So when this woman comes to Jesus, Jesus I think was playing along with what the disciples were saying who just wanted her sent away. The account starts with the disciples seen as being in the place of favor since they are the chosen ones of Jesus and the woman being a shameful figure seeing as she is an outsider. Jesus tests the woman to reveal her not to Him, for He knew what was in her heart already, but to reveal her to the disciples.

So what happens? This woman turns out to have greater faith than the disciples. The result is a complete turnaround. The woman is honored and the disciples are seen as the shamed ones. Jesus did not honor their request, the MEN who were closest to Him, but honored the request of the woman. This would have been a hard lesson for the disciples to learn that day.

Oliveto is certainly right that Jesus stood against the cultural norms and prejudices of His day. She is wrong in thinking this was a new revelation to Him. Jesus regularly shattered the viewpoint of those around Him. His own ministry was a challenge seeing as He was not one of the educated elite. He regularly interacted with women, would speak to Samaritans, dined with prostitutes and tax collectors, etc.

Oliveto is quite likely reading too much of herself into Jesus. It is true that we can put Jesus into roles He was never meant to be into, such as Jesus being your boyfriend, but it is false to say that we are in danger of making too much of Jesus. In reality, we are likely not seeing Him as He uniquely was and is. Skeptics today are regularly trying to find similarities between Jesus and other figures in ancient history. What is far more interesting is noting how Jesus is different from all other figures. Jesus is in a class by Himself.

It’s not Jesus who is prejudiced and bigoted and needs to be informed by us. It is the opposite. We have our prejudices and bigotry, and the main one many of us have is the assumption that we in our cultural milleu are enlightened and in the right entirely. If our moral stances disagree with Jesus, we really need to look at those moral stances.

Oliveto has certainly opened us up to something though. Jesus is far more different than we realize. In reality, this article reveals nothing new about Jesus. It sure reveals a lot about Oliveto.

In Christ,
Nick Peters

Deeper Waters Podcast 1/2/2016: Mark Strauss

What’s coming up on the next episode of the Deeper Waters Podcast? Let’s plunge into the Deeper Waters and find out.

It’s been awhile since we’ve been able to record, but we’re going to be getting back into that. We’re going to be starting off the New Year right by talking about Jesus. Jesus is that figure everyone loves. He’s the Prince of Peace. He’s the Good Shepherd. He’s the Lamb of God. He’s the one that said He came not to bring peace but a sword. What? Yeah. He said that. Wasn’t he also rude to that Canaanite woman? What about that temper tantrum he threw in the temple? Do I even need to mention the fact that he drowned a whole herd of pigs? What did those pigs ever do to deserve a death like that?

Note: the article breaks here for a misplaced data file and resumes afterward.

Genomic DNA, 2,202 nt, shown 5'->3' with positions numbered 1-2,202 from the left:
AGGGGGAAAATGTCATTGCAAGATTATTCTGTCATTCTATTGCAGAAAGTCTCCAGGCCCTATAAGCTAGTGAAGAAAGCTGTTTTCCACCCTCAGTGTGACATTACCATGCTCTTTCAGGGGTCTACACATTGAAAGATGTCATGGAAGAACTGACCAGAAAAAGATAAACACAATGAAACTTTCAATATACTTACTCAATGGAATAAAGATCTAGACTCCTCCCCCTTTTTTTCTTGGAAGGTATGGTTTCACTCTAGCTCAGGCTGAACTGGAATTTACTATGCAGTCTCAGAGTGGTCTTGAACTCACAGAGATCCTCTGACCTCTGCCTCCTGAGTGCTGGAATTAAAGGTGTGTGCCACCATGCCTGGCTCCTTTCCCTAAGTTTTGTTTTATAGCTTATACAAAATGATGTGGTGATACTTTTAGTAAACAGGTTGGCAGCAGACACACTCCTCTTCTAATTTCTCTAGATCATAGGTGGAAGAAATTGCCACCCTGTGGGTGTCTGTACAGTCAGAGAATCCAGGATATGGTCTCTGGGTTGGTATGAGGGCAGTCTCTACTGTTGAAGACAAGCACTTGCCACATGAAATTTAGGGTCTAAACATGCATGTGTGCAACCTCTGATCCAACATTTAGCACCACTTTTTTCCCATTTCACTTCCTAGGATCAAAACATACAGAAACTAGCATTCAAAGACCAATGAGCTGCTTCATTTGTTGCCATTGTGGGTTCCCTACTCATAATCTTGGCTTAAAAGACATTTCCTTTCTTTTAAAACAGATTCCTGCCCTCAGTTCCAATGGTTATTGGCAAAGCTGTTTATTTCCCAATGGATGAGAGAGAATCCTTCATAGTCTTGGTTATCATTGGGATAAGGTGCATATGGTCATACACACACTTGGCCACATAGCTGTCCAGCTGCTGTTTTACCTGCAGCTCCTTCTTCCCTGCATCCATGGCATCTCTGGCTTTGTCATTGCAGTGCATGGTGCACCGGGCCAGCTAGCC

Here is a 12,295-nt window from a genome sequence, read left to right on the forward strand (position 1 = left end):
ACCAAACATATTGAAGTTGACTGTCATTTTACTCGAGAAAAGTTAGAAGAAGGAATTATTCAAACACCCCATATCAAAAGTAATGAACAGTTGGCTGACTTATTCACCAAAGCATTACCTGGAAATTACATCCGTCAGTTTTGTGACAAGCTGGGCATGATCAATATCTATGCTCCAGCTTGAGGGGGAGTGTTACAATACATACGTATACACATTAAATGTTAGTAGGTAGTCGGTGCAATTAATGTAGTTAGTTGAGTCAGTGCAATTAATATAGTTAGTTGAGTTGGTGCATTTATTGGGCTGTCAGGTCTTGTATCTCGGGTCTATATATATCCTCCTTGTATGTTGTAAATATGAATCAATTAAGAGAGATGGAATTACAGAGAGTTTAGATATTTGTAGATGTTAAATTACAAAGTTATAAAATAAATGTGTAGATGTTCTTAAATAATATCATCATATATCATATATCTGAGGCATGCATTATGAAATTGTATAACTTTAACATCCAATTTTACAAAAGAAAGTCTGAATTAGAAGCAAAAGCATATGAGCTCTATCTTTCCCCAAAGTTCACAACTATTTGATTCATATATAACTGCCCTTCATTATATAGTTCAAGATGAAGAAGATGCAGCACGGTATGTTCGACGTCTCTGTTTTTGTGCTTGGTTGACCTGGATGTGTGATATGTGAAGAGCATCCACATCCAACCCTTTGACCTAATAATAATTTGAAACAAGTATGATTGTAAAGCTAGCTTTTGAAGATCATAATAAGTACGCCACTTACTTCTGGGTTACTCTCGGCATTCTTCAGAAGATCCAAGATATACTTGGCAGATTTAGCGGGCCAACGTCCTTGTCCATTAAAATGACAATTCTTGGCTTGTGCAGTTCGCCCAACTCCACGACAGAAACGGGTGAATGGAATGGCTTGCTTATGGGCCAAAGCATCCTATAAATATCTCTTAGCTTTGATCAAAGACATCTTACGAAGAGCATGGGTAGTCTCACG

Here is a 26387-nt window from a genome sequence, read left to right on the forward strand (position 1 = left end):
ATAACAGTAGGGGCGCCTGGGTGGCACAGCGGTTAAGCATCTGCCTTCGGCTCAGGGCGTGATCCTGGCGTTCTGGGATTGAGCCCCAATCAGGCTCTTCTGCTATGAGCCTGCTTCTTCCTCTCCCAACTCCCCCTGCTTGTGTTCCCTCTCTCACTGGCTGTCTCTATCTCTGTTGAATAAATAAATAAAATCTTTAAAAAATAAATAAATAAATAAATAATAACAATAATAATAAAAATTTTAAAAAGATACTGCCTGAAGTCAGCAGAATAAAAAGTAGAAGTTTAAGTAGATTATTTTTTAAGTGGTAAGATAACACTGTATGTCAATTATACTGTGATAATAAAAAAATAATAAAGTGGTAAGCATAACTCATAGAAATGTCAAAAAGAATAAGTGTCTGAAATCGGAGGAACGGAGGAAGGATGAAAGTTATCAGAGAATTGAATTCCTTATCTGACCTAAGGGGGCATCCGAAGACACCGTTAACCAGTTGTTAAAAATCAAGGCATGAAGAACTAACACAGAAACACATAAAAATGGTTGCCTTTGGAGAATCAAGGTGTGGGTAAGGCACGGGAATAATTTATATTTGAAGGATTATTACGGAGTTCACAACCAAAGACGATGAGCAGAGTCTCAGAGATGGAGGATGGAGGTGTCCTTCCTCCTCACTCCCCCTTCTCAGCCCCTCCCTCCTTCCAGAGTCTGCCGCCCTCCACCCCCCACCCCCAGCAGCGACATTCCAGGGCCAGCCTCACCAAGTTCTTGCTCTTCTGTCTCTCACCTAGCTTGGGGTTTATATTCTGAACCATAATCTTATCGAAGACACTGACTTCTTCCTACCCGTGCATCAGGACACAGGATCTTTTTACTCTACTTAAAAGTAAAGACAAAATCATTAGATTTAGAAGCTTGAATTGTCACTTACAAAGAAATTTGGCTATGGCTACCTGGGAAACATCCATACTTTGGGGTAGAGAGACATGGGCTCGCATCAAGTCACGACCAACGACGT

Yes. Some people actually do have a problem with Jesus. That’s why I’m pleased to have on my show Dr. Mark Strauss. Strauss is the author of the book Jesus Behaving Badly. We’ll be talking about these and other incidents in the life of Jesus. So who is Mark Strauss?

Strauss(casual)

According to his bio:

Mark L. Strauss (Ph.D., Aberdeen) is University Professor of New Testament at Bethel Seminary San Diego, where he has served since 1993. He is the author or coauthor of various books, including Jesus Behaving Badly: The Puzzling Paradoxes of the Man from Galilee (InterVarsity, 2015); How to Read the Bible in Changing Times (Baker, 2011); Four Portraits, One Jesus (Zondervan, 2007); commentaries on Mark’s Gospel in the Zondervan Exegetical Commentary Series (2014) and Expositors Bible Commentary (2010); and The Essential Bible Companion (with John Walton; 2006). He is New Testament editor of the Expanded Bible (Thomas Nelson) and the Teach the Text Commentary Series (Baker). He also serves as Vice Chair of the Committee for Bible Translation for the New International Version and as an associate editor for the NIV Study Bible. He is a member of the Society of Biblical Literature, the Institute for Biblical Research and the Evangelical Theological Society.

Mark has a heart for ministry and preaches and teaches regularly at churches, conferences and college campuses. He is the weekly teacher at the Cove Bible study at the Church at Rancho Bernardo.

Mark lives in San Diego with his wonderful wife Roxanne, a marriage and family therapist. He has three children, one in high school, one in college and one in graduate school.

We’ll be talking about these kinds of issues in the life of Jesus and how we should respond to them. We’ll be talking about how it is easy to misunderstand the teachings of Jesus today and seeing how if we put them in a proper light Jesus comes out as an even more remarkable figure than we would have thought. We’ll be asking why people see a figure as loving and kind as Jesus in such a negative light. We’ll also be talking about how best we can use this information to silence critics of the gospel who seek to impugn the message of Jesus be they atheists or people of another religion.

Please join me this Saturday for the next episode of the Deeper Waters Podcast.

In Christ,
Nick Peters

%d bloggers like this: